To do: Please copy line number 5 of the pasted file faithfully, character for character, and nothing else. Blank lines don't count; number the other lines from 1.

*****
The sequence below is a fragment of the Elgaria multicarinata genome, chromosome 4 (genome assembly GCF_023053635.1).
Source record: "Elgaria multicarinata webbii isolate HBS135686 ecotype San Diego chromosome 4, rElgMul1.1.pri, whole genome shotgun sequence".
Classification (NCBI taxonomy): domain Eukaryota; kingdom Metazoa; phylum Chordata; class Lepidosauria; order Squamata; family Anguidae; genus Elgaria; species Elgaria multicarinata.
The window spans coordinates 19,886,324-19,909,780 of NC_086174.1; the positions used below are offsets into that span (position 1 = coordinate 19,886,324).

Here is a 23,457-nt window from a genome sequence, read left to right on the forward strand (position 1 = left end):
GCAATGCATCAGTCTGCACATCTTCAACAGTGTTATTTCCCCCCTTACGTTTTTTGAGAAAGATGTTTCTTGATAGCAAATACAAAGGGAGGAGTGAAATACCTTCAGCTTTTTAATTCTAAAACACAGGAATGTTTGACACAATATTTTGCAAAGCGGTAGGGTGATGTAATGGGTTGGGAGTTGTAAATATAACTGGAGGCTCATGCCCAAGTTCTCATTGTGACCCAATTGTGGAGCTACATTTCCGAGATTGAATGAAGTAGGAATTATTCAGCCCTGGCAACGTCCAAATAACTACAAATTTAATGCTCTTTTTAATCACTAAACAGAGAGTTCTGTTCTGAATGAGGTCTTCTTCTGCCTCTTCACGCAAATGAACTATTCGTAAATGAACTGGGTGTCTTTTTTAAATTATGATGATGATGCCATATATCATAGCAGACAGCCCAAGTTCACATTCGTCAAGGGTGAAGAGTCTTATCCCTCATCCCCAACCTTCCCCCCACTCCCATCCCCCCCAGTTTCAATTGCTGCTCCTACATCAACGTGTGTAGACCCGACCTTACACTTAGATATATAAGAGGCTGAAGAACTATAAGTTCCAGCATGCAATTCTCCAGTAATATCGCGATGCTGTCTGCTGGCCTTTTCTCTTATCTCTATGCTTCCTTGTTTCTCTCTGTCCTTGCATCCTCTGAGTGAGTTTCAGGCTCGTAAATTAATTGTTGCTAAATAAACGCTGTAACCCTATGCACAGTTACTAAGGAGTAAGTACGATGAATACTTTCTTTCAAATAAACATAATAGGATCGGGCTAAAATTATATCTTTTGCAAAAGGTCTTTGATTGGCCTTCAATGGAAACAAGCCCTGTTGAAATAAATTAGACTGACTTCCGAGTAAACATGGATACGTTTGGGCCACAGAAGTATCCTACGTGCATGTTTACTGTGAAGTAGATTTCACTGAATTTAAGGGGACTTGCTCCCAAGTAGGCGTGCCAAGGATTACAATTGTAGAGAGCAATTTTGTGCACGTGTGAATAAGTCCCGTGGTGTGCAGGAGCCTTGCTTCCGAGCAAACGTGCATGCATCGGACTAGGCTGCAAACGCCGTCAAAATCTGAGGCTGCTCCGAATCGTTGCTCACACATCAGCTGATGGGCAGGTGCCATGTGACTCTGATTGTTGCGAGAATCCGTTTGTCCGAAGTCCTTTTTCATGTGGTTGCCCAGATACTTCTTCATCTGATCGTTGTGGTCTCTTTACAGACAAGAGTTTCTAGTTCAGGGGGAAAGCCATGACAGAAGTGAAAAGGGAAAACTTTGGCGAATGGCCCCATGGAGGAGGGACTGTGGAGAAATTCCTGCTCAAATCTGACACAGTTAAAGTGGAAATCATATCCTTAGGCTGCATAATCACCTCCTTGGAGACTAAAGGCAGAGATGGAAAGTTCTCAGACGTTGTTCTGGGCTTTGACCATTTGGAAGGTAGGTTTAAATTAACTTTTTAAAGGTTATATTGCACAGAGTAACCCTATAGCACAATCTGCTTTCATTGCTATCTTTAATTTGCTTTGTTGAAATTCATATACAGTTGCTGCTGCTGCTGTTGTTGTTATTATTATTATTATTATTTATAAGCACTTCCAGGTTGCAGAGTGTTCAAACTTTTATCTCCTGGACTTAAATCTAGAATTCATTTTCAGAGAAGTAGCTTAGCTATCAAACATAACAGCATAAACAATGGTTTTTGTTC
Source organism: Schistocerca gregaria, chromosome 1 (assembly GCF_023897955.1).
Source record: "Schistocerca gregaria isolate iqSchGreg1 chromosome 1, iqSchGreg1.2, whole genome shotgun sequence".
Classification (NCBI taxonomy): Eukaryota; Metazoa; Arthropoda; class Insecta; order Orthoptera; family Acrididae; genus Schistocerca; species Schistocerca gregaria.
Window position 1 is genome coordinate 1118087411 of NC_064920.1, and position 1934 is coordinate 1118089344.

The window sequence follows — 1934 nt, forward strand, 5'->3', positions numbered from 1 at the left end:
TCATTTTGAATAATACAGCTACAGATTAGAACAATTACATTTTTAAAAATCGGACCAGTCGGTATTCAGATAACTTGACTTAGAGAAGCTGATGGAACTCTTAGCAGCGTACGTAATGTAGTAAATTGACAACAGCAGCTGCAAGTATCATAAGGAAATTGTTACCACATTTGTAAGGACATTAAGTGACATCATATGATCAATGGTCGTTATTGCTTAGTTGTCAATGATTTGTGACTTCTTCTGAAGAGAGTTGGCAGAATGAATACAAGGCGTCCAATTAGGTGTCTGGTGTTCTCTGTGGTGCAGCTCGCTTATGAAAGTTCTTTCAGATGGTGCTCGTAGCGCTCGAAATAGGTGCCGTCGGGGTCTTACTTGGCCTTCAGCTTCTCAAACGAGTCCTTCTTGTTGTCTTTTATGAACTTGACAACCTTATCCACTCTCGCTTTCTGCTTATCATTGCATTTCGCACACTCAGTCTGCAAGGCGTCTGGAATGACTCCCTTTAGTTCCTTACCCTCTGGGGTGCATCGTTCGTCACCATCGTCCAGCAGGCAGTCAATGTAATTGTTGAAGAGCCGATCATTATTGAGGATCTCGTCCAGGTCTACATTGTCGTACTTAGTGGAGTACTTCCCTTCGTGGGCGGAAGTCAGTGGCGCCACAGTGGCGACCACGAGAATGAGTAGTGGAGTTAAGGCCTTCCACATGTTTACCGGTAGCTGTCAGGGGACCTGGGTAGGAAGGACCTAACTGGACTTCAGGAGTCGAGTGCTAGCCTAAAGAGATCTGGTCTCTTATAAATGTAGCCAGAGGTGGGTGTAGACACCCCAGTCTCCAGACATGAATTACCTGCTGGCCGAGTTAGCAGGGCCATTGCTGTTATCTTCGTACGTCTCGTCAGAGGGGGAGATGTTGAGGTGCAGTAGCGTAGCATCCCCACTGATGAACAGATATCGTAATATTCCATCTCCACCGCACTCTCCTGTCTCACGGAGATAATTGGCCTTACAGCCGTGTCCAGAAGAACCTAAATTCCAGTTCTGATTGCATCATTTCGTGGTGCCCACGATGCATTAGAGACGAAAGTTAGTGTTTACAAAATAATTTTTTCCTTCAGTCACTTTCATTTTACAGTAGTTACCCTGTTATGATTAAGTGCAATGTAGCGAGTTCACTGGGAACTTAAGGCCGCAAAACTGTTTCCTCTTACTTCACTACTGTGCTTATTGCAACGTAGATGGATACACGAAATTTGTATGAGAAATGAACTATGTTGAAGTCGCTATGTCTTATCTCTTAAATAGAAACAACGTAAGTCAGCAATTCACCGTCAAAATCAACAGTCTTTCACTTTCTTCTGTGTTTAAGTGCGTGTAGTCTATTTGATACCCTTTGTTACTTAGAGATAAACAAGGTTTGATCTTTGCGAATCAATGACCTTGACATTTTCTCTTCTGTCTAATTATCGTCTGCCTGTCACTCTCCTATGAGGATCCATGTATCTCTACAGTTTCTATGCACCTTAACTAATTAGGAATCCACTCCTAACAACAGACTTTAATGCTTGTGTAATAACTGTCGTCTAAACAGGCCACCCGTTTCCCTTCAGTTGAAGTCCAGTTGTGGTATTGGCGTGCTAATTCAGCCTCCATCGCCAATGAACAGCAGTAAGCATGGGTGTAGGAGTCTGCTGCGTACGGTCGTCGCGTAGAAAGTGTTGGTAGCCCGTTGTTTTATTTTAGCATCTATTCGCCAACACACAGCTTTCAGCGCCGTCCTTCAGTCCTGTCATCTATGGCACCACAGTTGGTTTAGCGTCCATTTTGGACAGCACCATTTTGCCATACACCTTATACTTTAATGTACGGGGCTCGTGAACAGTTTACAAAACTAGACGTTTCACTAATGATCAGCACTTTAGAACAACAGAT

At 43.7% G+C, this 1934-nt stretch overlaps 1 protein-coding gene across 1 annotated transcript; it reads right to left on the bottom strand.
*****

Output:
Here is a 23,457-nt window from a genome sequence, read left to right on the forward strand (position 1 = left end):